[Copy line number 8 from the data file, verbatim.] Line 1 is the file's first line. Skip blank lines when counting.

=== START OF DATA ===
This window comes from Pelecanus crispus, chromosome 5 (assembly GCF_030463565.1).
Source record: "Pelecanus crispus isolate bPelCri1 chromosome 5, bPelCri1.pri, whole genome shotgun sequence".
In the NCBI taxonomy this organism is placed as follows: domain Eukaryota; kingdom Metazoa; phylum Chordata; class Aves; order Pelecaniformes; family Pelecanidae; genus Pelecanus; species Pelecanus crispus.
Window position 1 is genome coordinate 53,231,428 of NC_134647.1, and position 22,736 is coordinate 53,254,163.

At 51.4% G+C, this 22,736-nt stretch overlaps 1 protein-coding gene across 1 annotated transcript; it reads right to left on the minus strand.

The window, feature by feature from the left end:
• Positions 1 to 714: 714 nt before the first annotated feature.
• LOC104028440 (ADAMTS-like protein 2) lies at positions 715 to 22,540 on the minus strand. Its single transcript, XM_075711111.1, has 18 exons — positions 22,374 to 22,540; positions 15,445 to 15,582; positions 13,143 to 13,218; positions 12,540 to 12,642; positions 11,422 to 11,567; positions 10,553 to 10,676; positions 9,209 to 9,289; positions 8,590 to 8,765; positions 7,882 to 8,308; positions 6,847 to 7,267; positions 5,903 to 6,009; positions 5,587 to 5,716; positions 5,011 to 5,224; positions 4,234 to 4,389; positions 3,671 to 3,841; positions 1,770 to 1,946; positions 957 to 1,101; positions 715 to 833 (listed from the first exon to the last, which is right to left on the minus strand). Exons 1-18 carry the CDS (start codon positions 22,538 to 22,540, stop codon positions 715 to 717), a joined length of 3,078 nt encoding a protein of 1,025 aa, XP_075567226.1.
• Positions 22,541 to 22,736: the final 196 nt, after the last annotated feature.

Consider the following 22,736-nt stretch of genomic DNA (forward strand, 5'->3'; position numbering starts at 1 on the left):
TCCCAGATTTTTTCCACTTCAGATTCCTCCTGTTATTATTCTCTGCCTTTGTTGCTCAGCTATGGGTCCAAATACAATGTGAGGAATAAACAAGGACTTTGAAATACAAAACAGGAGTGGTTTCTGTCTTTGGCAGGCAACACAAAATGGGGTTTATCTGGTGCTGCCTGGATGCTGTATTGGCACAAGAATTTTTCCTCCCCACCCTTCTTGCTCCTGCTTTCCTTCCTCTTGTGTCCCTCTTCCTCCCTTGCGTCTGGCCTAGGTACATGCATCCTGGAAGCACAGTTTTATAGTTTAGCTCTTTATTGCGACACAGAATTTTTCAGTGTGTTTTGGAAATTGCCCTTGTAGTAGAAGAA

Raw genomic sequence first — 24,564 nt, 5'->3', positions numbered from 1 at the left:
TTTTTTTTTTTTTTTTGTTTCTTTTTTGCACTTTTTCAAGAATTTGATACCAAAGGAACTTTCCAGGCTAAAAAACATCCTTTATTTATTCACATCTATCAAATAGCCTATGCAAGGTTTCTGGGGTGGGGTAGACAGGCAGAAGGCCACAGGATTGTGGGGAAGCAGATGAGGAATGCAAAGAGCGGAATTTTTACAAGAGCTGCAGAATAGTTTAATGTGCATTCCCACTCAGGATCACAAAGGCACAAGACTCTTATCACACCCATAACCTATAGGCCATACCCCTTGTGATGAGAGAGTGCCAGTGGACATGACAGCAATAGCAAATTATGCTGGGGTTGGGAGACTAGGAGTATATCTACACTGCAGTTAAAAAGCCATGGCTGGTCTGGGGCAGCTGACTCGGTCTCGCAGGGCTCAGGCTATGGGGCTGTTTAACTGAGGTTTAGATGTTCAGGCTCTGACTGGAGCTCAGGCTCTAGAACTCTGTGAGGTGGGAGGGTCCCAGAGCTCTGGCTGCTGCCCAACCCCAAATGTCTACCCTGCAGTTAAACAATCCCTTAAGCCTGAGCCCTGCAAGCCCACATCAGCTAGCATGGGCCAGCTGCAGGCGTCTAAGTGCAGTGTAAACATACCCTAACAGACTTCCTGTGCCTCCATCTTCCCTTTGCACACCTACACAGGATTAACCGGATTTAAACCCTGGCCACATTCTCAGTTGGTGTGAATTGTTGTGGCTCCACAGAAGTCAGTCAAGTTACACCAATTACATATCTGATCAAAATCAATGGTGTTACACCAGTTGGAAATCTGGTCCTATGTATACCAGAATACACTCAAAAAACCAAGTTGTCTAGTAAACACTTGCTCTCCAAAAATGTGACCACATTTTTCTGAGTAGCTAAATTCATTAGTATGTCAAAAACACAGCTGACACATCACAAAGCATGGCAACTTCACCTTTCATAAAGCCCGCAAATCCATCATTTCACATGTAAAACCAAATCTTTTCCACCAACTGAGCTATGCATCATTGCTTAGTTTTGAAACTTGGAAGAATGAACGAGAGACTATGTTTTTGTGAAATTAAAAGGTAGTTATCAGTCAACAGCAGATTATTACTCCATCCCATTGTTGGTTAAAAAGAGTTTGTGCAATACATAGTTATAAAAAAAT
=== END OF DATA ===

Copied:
• LOC104028440 (ADAMTS-like protein 2) lies at positions 715 to 22,540 on the minus strand. Its single transcript, XM_075711111.1, has 18 exons — positions 22,374 to 22,540; positions 15,445 to 15,582; positions 13,143 to 13,218; positions 12,540 to 12,642; positions 11,422 to 11,567; positions 10,553 to 10,676; positions 9,209 to 9,289; positions 8,590 to 8,765; positions 7,882 to 8,308; positions 6,847 to 7,267; positions 5,903 to 6,009; positions 5,587 to 5,716; positions 5,011 to 5,224; positions 4,234 to 4,389; positions 3,671 to 3,841; positions 1,770 to 1,946; positions 957 to 1,101; positions 715 to 833 (listed from the first exon to the last, which is right to left on the minus strand). Exons 1-18 carry the CDS (start codon positions 22,538 to 22,540, stop codon positions 715 to 717), a joined length of 3,078 nt encoding a protein of 1,025 aa, XP_075567226.1.